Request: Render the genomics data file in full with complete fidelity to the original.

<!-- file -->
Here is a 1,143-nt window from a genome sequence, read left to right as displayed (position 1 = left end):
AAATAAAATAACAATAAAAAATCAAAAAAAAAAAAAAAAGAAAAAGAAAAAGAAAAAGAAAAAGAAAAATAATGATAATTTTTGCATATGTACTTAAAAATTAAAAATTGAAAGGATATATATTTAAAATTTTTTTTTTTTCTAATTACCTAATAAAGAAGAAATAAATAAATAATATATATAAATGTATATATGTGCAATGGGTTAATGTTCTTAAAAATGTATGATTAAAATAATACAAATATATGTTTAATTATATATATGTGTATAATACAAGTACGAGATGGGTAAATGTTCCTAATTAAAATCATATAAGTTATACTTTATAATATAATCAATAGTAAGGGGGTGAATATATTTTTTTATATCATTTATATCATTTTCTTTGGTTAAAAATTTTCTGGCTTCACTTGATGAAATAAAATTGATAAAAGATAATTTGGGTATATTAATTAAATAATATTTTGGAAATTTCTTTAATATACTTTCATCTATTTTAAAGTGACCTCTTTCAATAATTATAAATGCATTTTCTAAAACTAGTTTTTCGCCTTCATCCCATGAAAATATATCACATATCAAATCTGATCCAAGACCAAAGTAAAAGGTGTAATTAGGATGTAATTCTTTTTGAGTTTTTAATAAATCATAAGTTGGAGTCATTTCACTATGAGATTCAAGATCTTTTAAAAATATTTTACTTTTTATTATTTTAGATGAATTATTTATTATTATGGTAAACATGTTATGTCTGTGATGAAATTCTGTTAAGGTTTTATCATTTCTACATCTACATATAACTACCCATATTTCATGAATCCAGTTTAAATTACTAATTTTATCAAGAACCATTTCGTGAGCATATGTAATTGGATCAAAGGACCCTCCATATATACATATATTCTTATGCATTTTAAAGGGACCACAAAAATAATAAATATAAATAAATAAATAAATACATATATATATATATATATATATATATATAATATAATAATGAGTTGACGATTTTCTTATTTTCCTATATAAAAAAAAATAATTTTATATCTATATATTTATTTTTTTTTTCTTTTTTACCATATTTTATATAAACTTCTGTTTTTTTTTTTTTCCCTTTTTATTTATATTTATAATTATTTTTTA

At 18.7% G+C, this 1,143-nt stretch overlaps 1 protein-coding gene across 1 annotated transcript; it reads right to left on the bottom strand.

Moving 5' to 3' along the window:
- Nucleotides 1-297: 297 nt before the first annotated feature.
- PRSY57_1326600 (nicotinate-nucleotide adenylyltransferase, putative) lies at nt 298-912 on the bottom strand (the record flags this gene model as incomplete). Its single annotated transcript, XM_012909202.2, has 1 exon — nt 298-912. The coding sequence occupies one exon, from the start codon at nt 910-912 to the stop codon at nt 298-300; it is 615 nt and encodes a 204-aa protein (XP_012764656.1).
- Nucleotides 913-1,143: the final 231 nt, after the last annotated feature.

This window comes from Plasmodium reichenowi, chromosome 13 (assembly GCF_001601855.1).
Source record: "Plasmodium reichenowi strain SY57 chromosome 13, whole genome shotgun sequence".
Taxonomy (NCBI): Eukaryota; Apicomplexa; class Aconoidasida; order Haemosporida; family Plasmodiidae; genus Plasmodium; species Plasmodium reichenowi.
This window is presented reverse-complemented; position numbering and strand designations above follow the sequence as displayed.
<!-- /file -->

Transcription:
Here is a 1,143-nt window from a genome sequence, read left to right as displayed (position 1 = left end):
AAATAAAATAACAATAAAAAATCAAAAAAAAAAAAAAAAGAAAAAGAAAAAGAAAAAGAAAAAGAAAAATAATGATAATTTTTGCATATGTACTTAAAAATTAAAAATTGAAAGGATATATATTTAAAATTTTTTTTTTTTCTAATTACCTAATAAAGAAGAAATAAATAAATAATATATATAAATGTATATATGTGCAATGGGTTAATGTTCTTAAAAATGTATGATTAAAATAATACAAATATATGTTTAATTATATATATGTGTATAATACAAGTACGAGATGGGTAAATGTTCCTAATTAAAATCATATAAGTTATACTTTATAATATAATCAATAGTAAGGGGGTGAATATATTTTTTTATATCATTTATATCATTTTCTTTGGTTAAAAATTTTCTGGCTTCACTTGATGAAATAAAATTGATAAAAGATAATTTGGGTATATTAATTAAATAATATTTTGGAAATTTCTTTAATATACTTTCATCTATTTTAAAGTGACCTCTTTCAATAATTATAAATGCATTTTCTAAAACTAGTTTTTCGCCTTCATCCCATGAAAATATATCACATATCAAATCTGATCCAAGACCAAAGTAAAAGGTGTAATTAGGATGTAATTCTTTTTGAGTTTTTAATAAATCATAAGTTGGAGTCATTTCACTATGAGATTCAAGATCTTTTAAAAATATTTTACTTTTTATTATTTTAGATGAATTATTTATTATTATGGTAAACATGTTATGTCTGTGATGAAATTCTGTTAAGGTTTTATCATTTCTACATCTACATATAACTACCCATATTTCATGAATCCAGTTTAAATTACTAATTTTATCAAGAACCATTTCGTGAGCATATGTAATTGGATCAAAGGACCCTCCATATATACATATATTCTTATGCATTTTAAAGGGACCACAAAAATAATAAATATAAATAAATAAATAAATACATATATATATATATATATATATATATATAATATAATAATGAGTTGACGATTTTCTTATTTTCCTATATAAAAAAAAATAATTTTATATCTATATATTTATTTTTTTTTTCTTTTTTACCATATTTTATATAAACTTCTGTTTTTTTTTTTTTCCCTTTTTATTTATATTTATAATTATTTTTTA

At 18.7% G+C, this 1,143-nt stretch overlaps 1 protein-coding gene across 1 annotated transcript; it reads right to left on the bottom strand.

Moving 5' to 3' along the window:
- Nucleotides 1-297: 297 nt before the first annotated feature.
- PRSY57_1326600 (nicotinate-nucleotide adenylyltransferase, putative) lies at nt 298-912 on the bottom strand (the record flags this gene model as incomplete). Its single annotated transcript, XM_012909202.2, has 1 exon — nt 298-912. The coding sequence occupies one exon, from the start codon at nt 910-912 to the stop codon at nt 298-300; it is 615 nt and encodes a 204-aa protein (XP_012764656.1).
- Nucleotides 913-1,143: the final 231 nt, after the last annotated feature.

This window comes from Plasmodium reichenowi, chromosome 13 (assembly GCF_001601855.1).
Source record: "Plasmodium reichenowi strain SY57 chromosome 13, whole genome shotgun sequence".
Taxonomy (NCBI): Eukaryota; Apicomplexa; class Aconoidasida; order Haemosporida; family Plasmodiidae; genus Plasmodium; species Plasmodium reichenowi.
This window is presented reverse-complemented; position numbering and strand designations above follow the sequence as displayed.